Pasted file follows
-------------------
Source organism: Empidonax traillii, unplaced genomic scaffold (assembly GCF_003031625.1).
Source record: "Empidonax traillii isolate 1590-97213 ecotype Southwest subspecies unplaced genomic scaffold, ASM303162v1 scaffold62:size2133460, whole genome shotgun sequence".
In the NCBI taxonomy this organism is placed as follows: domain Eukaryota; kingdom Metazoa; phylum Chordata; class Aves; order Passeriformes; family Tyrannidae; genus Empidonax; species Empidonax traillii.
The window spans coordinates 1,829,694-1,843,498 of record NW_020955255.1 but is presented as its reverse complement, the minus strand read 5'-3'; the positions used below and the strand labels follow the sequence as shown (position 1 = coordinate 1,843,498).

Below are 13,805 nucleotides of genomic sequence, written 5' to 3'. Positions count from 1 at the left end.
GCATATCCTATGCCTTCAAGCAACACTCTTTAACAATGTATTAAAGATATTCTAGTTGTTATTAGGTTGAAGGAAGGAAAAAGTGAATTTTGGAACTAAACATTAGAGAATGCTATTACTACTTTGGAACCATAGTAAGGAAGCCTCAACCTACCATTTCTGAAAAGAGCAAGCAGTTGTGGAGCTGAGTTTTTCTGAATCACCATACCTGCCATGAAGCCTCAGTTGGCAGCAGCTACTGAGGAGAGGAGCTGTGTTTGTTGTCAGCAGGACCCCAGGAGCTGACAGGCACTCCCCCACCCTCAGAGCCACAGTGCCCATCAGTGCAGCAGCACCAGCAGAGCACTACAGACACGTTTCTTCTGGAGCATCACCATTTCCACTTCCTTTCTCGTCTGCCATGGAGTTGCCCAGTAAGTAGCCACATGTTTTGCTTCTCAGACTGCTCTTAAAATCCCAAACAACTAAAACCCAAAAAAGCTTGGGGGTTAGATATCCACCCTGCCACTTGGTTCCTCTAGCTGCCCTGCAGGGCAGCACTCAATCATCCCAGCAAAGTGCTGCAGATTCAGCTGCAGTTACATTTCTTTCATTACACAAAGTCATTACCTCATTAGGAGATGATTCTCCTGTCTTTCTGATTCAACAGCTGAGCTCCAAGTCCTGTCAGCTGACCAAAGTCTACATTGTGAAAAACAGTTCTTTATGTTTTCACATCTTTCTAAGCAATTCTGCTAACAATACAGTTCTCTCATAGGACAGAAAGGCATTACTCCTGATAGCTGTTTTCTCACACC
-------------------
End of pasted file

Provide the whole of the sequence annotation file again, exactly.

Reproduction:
Source organism: Empidonax traillii, unplaced genomic scaffold (assembly GCF_003031625.1).
Source record: "Empidonax traillii isolate 1590-97213 ecotype Southwest subspecies unplaced genomic scaffold, ASM303162v1 scaffold62:size2133460, whole genome shotgun sequence".
In the NCBI taxonomy this organism is placed as follows: domain Eukaryota; kingdom Metazoa; phylum Chordata; class Aves; order Passeriformes; family Tyrannidae; genus Empidonax; species Empidonax traillii.
The window spans coordinates 1,829,694-1,843,498 of record NW_020955255.1 but is presented as its reverse complement, the minus strand read 5'-3'; the positions used below and the strand labels follow the sequence as shown (position 1 = coordinate 1,843,498).

Below are 13,805 nucleotides of genomic sequence, written 5' to 3'. Positions count from 1 at the left end.
GCATATCCTATGCCTTCAAGCAACACTCTTTAACAATGTATTAAAGATATTCTAGTTGTTATTAGGTTGAAGGAAGGAAAAAGTGAATTTTGGAACTAAACATTAGAGAATGCTATTACTACTTTGGAACCATAGTAAGGAAGCCTCAACCTACCATTTCTGAAAAGAGCAAGCAGTTGTGGAGCTGAGTTTTTCTGAATCACCATACCTGCCATGAAGCCTCAGTTGGCAGCAGCTACTGAGGAGAGGAGCTGTGTTTGTTGTCAGCAGGACCCCAGGAGCTGACAGGCACTCCCCCACCCTCAGAGCCACAGTGCCCATCAGTGCAGCAGCACCAGCAGAGCACTACAGACACGTTTCTTCTGGAGCATCACCATTTCCACTTCCTTTCTCGTCTGCCATGGAGTTGCCCAGTAAGTAGCCACATGTTTTGCTTCTCAGACTGCTCTTAAAATCCCAAACAACTAAAACCCAAAAAAGCTTGGGGGTTAGATATCCACCCTGCCACTTGGTTCCTCTAGCTGCCCTGCAGGGCAGCACTCAATCATCCCAGCAAAGTGCTGCAGATTCAGCTGCAGTTACATTTCTTTCATTACACAAAGTCATTACCTCATTAGGAGATGATTCTCCTGTCTTTCTGATTCAACAGCTGAGCTCCAAGTCCTGTCAGCTGACCAAAGTCTACATTGTGAAAAACAGTTCTTTATGTTTTCACATCTTTCTAAGCAATTCTGCTAACAATACAGTTCTCTCATAGGACAGAAAGGCATTACTCCTGATAGCTGTTTTCTCACACC